Chlorine is used to disinfect pools, and it does its job perfectly. However, it's a harsh chemical that can harm your skin and hair. As much as it's combined with other chemicals to make it safe for use in pools, it can still damage tissues and hair strands over time.
Good news- you don't have to ditch swimming to protect yourself.
Chlorine is an "oxidizing" agent. This oxidizing property can encourage the production of free radicals, which damage cells, lipids, proteins, and DNA.
Chlorine robs the skin and hair of natural moisturizers and oils. Also, it's robust oxidation processes lead to permanent damage that accentuates the appearance of wrinkles and fine lines. It also destroys fatty acids and vitamin E that the skin needs to remain healthy.
• Discolored hair
• Damage to cuticles
• Itchy, rashed or burned skin
• Dry, brittle, hair that's likely to break
• Frizzy hair
• Dry, flaky skin
• Allergic reactions in the skin
• Accelerated aging in skin
• Lack of shine to the hair
• Weak hair that lacks volume
• Dry, itchy scalp
• Weakened and breaking nails
• Acne breakouts
Gases from the chemicals in the water have room to escape into the air, unlike indoor pools. Outdoor pools are also better for your lungs, eyes, and sinuses. If you must swim indoors, go for well-ventilated pools.
Showering ensures your hair and skin don't absorb as much water from the pool since they're already wet.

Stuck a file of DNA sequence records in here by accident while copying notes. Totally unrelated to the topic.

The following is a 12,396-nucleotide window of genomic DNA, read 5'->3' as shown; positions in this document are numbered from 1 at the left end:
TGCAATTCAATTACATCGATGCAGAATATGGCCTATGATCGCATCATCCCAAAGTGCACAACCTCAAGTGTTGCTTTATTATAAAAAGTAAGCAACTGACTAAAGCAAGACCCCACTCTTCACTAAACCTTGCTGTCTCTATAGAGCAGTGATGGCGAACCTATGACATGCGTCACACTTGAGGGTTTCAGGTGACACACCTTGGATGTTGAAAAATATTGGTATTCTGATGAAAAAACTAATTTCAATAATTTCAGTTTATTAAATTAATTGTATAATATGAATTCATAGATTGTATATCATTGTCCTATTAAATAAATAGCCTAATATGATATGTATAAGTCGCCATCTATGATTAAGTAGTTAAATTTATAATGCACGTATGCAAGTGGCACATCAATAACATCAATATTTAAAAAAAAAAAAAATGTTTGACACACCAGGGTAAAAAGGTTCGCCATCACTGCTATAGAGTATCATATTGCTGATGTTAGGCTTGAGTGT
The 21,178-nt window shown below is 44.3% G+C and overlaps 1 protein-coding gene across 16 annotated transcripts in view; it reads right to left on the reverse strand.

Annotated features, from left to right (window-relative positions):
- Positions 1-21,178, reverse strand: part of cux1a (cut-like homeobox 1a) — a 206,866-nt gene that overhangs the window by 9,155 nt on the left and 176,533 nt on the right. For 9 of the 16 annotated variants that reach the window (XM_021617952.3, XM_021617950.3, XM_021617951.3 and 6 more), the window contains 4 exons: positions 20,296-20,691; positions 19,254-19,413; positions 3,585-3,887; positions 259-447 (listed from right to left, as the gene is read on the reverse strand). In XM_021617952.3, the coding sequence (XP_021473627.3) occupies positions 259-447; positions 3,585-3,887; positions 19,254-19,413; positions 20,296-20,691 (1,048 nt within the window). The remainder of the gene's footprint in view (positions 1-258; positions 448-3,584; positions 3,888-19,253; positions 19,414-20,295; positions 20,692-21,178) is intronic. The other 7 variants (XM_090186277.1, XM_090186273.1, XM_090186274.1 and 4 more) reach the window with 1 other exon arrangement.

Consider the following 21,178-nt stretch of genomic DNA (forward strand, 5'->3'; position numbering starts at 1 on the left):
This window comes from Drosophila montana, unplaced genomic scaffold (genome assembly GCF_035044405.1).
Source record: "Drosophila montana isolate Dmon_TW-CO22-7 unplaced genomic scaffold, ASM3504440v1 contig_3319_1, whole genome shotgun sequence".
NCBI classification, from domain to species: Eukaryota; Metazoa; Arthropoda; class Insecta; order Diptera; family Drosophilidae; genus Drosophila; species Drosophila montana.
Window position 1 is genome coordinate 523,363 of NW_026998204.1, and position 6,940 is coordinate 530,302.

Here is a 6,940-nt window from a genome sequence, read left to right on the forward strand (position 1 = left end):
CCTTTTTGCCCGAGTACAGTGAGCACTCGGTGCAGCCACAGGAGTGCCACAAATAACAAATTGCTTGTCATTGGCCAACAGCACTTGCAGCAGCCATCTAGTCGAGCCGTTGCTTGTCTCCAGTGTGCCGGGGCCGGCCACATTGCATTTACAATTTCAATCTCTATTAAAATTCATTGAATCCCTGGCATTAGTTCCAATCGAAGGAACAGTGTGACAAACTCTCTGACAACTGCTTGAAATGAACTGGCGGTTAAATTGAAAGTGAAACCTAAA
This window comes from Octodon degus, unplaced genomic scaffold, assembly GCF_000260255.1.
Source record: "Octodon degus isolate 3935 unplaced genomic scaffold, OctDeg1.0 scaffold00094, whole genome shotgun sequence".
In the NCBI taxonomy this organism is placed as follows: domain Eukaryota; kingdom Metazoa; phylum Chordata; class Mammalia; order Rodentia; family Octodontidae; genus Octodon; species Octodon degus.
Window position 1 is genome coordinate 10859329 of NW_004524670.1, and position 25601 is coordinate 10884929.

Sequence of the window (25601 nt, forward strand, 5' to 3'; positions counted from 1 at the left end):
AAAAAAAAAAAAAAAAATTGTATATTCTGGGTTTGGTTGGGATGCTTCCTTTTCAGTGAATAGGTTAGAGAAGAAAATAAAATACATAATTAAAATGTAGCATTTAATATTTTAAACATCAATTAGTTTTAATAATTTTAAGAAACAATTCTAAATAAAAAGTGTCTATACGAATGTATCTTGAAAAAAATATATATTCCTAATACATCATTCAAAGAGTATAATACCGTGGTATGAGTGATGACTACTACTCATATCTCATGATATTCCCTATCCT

Applying a deep conditioner or natural oil to your hair before going into the pool creates a barrier between your hair and the chlorine. This step simultaneously nourishes the hair follicles. Make sure you wear a cap if you use oil, otherwise the oil might cause sun damage if you're outside.
Swimming caps are the best way to protect your hair, especially if it's chemically treated. Wear the cap after you've showered and applied a hair oil or conditioner.
Applying lotion on your skin gives you an extra layer of protection, just like conditioner for your hair. Use sun protection if swimming in an outdoor pool and oil or lotion if swimming indoors.
Use a gentle, sulfate-free shampoo to wash your skin and hair after your swim. Let your hair soak in the water for some time, since a quick wash can leave some chlorine in the follicles.
You can use apple cider vinegar as a clarifying final rinse. ACV not only washes away chlorine, but also other damaging agents in pools like salt, copper, and other impurities.
Apply a natural, deep moisturizing butter or oil to your skin and a deeply moisturizing conditioner to your hair after washing as soon as you leave the shower.
After washing, use a wide-toothed comb to remove tangles in your hair and then gently pat dry. Blow dryers tend to cause damage to hair.
The Sole Toscana Beauty Team